Fridthjof's Saga, by Esaias Tegnér

VII.

Fridthjof’s Happiness.

King Bele’s sons may go requesting

From dale to dale the peasants’ aid,

In Balder’s grove my world is resting,

For them I will not draw my blade.

Then on king’s vengeance or earth’s sadness,

I will no longer look or think,

But only will the high gods’ gladness,

From out one cup with Ing’borg drink.

While yet the hazy sunshine sendeth

Its purple rays on flowers at rest,

Like rosy gossamer which lendeth

An added charm to Ing’borg’s breast,

With sighs along the strand I wander,

My soul with longing all aflame,

Upon the sand I gaze and ponder

And with my sword write Ing’borg’s name.

How slowly go the lonesome hours!

Thou Delling’s son, why stayest thou?

Hast thou not seen our mountain bowers,

Our lakes and islands until now?

Dwells there in western halls no maiden

Who waits since morn first kissed the sea,

Upon thy breast her joys to unladen,

Whose whole of life is love and thee?

At last thy footsteps grow uncertain,

Thy weary journey thou must close,

Now evening draws the rosy curtain,

Behind whose folds the gods repose.

The brooks and breezes to each other

In softest whispers love express;

O! welcome Night, of gods the mother,

With pearls upon thy wedding dress.

The stars are gliding like a lover

On tiptoe to a maiden true;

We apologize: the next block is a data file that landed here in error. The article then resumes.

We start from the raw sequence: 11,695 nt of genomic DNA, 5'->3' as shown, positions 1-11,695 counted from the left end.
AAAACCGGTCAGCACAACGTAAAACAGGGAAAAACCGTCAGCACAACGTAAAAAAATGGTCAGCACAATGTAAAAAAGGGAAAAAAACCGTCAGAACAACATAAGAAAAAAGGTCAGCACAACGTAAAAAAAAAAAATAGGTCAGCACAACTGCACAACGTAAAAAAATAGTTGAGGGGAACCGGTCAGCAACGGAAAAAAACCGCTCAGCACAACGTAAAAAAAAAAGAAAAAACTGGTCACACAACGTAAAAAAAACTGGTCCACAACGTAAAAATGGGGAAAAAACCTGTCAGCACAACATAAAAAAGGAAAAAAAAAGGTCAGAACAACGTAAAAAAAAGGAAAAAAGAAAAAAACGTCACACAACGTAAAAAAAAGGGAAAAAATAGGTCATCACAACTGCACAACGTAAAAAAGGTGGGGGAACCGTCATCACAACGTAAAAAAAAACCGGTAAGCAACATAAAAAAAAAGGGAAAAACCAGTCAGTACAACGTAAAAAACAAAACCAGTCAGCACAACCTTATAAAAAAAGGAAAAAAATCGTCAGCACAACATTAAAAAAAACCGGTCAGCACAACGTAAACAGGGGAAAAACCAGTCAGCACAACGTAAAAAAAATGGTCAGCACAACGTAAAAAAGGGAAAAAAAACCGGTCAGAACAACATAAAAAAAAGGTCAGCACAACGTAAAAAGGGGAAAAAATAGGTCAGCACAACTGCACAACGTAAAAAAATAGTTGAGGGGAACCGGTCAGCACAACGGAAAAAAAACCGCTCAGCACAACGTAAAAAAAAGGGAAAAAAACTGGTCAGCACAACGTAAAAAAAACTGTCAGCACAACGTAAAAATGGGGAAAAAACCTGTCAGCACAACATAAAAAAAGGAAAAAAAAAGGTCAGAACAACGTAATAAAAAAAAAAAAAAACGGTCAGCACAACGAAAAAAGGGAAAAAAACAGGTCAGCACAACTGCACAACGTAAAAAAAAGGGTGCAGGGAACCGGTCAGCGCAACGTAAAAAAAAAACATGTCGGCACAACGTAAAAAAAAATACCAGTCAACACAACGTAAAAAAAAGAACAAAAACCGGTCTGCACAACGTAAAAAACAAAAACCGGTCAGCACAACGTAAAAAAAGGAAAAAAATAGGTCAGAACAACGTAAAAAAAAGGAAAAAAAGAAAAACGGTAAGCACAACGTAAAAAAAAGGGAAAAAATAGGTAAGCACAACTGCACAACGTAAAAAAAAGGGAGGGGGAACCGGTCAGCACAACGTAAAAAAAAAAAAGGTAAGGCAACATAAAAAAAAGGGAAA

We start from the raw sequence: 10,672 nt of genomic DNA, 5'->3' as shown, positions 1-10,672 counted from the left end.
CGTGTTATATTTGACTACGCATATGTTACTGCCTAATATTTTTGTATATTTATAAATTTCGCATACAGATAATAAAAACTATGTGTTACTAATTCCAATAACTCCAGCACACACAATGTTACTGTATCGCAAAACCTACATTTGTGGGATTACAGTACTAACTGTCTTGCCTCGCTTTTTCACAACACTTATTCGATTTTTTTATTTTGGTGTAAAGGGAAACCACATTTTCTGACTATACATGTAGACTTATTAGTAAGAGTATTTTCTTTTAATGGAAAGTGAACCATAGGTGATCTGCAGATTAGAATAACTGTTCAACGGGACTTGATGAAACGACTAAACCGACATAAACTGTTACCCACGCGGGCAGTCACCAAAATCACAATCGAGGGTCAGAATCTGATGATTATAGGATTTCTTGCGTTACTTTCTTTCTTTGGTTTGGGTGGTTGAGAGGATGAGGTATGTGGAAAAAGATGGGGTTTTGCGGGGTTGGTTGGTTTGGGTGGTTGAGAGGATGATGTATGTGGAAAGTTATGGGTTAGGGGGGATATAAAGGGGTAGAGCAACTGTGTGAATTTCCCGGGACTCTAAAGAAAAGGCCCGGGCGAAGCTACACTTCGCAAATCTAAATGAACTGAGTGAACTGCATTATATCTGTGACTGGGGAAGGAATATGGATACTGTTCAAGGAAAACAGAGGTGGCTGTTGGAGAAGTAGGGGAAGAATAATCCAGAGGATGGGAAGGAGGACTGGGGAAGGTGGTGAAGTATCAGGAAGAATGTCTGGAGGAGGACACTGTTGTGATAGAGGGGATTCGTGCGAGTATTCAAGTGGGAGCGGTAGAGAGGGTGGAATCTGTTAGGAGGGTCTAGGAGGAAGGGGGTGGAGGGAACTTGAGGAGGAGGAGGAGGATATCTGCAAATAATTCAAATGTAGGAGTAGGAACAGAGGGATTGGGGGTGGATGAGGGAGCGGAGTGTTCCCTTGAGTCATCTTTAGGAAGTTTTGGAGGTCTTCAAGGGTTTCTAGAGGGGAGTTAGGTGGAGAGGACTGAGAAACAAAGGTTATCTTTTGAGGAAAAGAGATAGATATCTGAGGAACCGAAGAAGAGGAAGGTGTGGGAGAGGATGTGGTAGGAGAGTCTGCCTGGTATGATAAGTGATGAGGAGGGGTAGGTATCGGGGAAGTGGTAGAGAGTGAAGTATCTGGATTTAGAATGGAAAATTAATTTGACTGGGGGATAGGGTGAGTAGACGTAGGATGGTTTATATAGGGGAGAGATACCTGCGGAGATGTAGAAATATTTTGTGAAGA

Ellide! fly the deep gulf over,

Roll on, roll on, ye billows blue.

Yon sacred grove a temple hideth,

Good Balder’s temple, doubly dear,

For there love’s goddess safe abideth,

Unto the gods our course we steer.

Thy shores I tread with joyous measure,

I kiss thy brown cheek, smiling earth,

And all ye little flowers, with treasure

Of white and red, that edge my path.

I hail thee, moon, with pale light streaming

On temple-grove and flowers at rest,

How beautiful thou sittest dreaming

Like Saga at a wedding feast.

To speak with flowers, O, brook, who taught thee

The feeling in my heart a guest?

Ye northern nightingales, where caught ye

The wailing stolen from my breast?

With evening’s red the fairies playing,

In clouds my Ing’borg’s form disclose,

But Freyja, jealousy displaying.

Away the image quickly blows.

Though changing clouds lose her resemblance,

Like radiant hope herself appears,

As true as childhood’s sweet remembrance,

She comes, my love’s reward she bears.

Come, loved one, come, and let me press thee

Unto the heart that holds thee dear,

My soul’s desire, through life, I’ll bless thee,

Come to my arms, and rest thee here.

Frail as the lily’s stem so slender,

Yet like spring roses fresh and fair,

As Freyja’s troth-plight, warm and tender,

Thou as the will of gods art pure.

Kiss me, and let my burning passion

Kindle thy soul to perfect bliss,

Of earth and heaven I lose the vision,

Enraptured by thy melting kiss.

Fear not, for here can come no stranger,

Without stands Bjorn. his sword in hand,

His champions guarding ns from danger,

If need be, can the world withstand;

And I, if fighting for my treasure,

Whose form I on my bosom bear,

To Valhal now would go with pleasure,

Could’st then be my valkyrie there.

And why fear Balder’s fierce resentment,

The pious god to whom we pray?

He looks on us with calm contentment,

For, loving, we his law obey.

The god whose brow with sunshine beameth,

With whom all truth abideth sure,

His love unto his Nanna seemeth

Like mine to thee, so warm, so pure.

There stands his image, not indignant,

But mild and soft as sunset ray,

Upon this shrine of god benignant,

My heart a sacrifice I lay.

Together let us kneel before him,

No better offering can be found

Than two fond hearts which both adore him,

With love like his together bound.

Scorn not my love, my blossom cherished,